Babcock, SEA team up for towed SCB system

21 February 2012 (Last Updated February 21st, 2012 04:30)

Babcock has signed an agreement with Systems Engineering and Assessment (SEA) to jointly bid for the UK Ministry of Defence (MoD) Vanguard Replacement Programme (VRP) Submarine Communications Buoy (SCB) system’s Technology Demonstrator Programme (TDP).

Babcock has signed an agreement with Systems Engineering and Assessment (SEA) to jointly bid for the UK Ministry of Defence (MoD) Vanguard Replacement Programme (VRP) Submarine Communications Buoy (SCB) system's Technology Demonstrator Programme (TDP).

The UK MoD is seeking a towed SCB system for future SSBN class vessels to meet the emerging communication requirements of the new platform.

A tender for the programme was issued in December 2011 and the TDP will serve as a planned predecessor to the system.

Under the teaming agreement, Babcock will undertake the project management, safety, design and manufacturing, while SEA will be responsible for TDP management, systems integration, systems engineering and simulation and validation.

Babcock future business development manager James Date said that the team will combine Babcock's engineering design and manufacture strengths with SEA's technology insertion to successfully deliver the SCB TDP.

The company has also taken initiatives to strengthen its position for the programme, which include study of existing towed VLF buoy systems, analysis of alternatives, hydrodynamic modelling data, and trade studies.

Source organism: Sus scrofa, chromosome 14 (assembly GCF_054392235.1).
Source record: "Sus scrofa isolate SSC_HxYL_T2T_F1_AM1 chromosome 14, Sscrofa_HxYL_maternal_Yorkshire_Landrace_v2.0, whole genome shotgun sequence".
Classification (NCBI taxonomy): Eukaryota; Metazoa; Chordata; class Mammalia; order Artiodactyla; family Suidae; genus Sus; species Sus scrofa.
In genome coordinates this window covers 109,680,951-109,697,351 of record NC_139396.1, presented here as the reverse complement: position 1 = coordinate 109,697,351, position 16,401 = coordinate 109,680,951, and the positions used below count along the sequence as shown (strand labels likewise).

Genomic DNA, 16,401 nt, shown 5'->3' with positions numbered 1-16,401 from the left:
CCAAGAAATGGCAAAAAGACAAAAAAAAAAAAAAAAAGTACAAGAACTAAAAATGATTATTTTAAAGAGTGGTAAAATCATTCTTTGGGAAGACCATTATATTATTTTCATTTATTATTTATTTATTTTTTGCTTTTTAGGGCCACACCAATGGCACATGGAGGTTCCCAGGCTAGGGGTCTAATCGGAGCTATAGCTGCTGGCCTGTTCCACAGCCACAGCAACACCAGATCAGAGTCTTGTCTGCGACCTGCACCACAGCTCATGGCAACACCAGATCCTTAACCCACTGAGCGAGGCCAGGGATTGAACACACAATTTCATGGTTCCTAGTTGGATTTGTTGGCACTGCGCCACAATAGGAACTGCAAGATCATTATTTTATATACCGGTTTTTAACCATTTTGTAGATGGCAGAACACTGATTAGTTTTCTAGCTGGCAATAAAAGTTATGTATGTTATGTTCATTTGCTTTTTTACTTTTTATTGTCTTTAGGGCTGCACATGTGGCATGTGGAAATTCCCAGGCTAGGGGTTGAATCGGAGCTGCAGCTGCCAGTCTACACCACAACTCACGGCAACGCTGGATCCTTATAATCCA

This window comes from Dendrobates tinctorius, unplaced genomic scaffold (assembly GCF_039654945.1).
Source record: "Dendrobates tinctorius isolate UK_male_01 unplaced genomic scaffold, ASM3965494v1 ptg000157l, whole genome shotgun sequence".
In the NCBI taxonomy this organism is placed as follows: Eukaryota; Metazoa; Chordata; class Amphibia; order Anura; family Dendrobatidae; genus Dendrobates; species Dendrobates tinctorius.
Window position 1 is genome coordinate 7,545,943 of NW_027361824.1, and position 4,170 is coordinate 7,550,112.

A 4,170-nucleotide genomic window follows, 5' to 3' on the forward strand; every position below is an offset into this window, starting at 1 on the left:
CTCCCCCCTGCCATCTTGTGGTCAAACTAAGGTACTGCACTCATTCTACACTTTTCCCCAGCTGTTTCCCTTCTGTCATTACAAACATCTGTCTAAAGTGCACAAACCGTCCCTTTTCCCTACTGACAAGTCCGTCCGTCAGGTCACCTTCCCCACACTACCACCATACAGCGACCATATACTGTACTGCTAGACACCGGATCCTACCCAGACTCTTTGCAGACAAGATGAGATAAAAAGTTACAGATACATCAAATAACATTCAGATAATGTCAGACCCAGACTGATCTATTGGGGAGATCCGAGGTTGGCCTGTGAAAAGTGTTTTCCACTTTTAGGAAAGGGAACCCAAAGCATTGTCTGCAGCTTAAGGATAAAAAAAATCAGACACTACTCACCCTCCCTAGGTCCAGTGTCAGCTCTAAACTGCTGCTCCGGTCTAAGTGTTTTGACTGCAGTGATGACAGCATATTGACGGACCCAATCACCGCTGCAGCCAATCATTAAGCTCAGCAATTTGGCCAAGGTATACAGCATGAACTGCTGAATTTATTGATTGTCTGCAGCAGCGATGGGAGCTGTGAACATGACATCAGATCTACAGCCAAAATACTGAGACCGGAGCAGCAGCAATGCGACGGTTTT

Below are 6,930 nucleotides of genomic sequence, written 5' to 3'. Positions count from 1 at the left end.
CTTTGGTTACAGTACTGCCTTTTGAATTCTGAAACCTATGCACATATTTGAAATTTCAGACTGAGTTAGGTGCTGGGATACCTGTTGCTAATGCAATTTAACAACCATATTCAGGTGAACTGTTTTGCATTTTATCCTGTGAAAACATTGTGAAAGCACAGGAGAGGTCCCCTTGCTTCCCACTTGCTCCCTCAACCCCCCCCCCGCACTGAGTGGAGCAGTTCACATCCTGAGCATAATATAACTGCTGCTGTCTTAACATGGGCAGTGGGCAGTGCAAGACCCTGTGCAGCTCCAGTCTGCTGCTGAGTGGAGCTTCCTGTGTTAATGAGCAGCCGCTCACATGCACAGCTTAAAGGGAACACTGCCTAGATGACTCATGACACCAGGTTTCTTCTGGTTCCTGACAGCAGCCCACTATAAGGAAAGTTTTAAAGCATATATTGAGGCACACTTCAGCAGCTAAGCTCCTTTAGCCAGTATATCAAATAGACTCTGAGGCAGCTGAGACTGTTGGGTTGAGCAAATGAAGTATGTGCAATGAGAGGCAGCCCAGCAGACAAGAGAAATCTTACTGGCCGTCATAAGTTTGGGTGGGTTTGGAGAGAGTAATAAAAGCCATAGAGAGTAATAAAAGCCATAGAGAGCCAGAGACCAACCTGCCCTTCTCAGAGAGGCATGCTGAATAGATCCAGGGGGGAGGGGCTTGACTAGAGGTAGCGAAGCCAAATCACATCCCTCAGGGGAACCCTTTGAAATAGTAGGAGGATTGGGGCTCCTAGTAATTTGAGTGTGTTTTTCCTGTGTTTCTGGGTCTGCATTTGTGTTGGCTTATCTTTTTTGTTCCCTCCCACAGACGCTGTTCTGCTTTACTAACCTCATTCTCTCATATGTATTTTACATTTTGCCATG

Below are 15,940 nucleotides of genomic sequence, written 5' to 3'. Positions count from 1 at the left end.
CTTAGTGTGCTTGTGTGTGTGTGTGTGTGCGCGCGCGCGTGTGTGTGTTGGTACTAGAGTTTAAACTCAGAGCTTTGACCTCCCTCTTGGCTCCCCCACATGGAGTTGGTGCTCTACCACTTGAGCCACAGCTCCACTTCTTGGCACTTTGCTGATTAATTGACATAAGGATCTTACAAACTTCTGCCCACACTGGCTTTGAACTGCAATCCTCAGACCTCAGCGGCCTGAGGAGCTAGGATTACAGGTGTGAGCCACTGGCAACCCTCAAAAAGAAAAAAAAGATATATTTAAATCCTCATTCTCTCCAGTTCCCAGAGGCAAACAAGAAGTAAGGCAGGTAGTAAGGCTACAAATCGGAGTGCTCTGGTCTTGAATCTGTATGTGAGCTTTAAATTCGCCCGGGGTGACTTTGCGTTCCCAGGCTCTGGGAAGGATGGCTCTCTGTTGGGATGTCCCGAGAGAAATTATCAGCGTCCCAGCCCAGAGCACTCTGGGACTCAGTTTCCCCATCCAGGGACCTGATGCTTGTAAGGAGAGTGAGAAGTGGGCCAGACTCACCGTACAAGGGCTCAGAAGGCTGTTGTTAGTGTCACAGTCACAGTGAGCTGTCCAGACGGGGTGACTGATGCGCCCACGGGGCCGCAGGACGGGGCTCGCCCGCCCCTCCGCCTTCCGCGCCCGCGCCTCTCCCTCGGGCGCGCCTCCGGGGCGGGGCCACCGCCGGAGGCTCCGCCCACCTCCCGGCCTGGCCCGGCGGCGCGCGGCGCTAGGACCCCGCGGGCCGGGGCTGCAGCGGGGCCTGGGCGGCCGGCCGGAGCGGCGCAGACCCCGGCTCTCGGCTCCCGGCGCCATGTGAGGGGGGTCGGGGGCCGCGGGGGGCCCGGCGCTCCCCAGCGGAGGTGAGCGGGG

The SCB development programme was initiated in 2008 and Babcock has been involved in the programme, supporting the UK MoD with concept design and assessment, analysis, model testing and platform integration studies.

As per the UK MoD requirements, the towed SCBs must be capable of receiving very low frequency (VLF) radio signals at any time under all weather conditions and be able to respond and control their flight over various flow conditions from any direction, including large amplitude irregular waves.

Additional requirements include the buoy remaining at a controlled depth below the sea surface, while being covert to achieve continuous communications.

The SCB systems enable maximum operational flexibility with minimal restrictions on a ship's speed and depth to provide a wide range of communications capabilities.

In 2004, Babcock and SEA also teamed up to support the Sonar 2112 programme.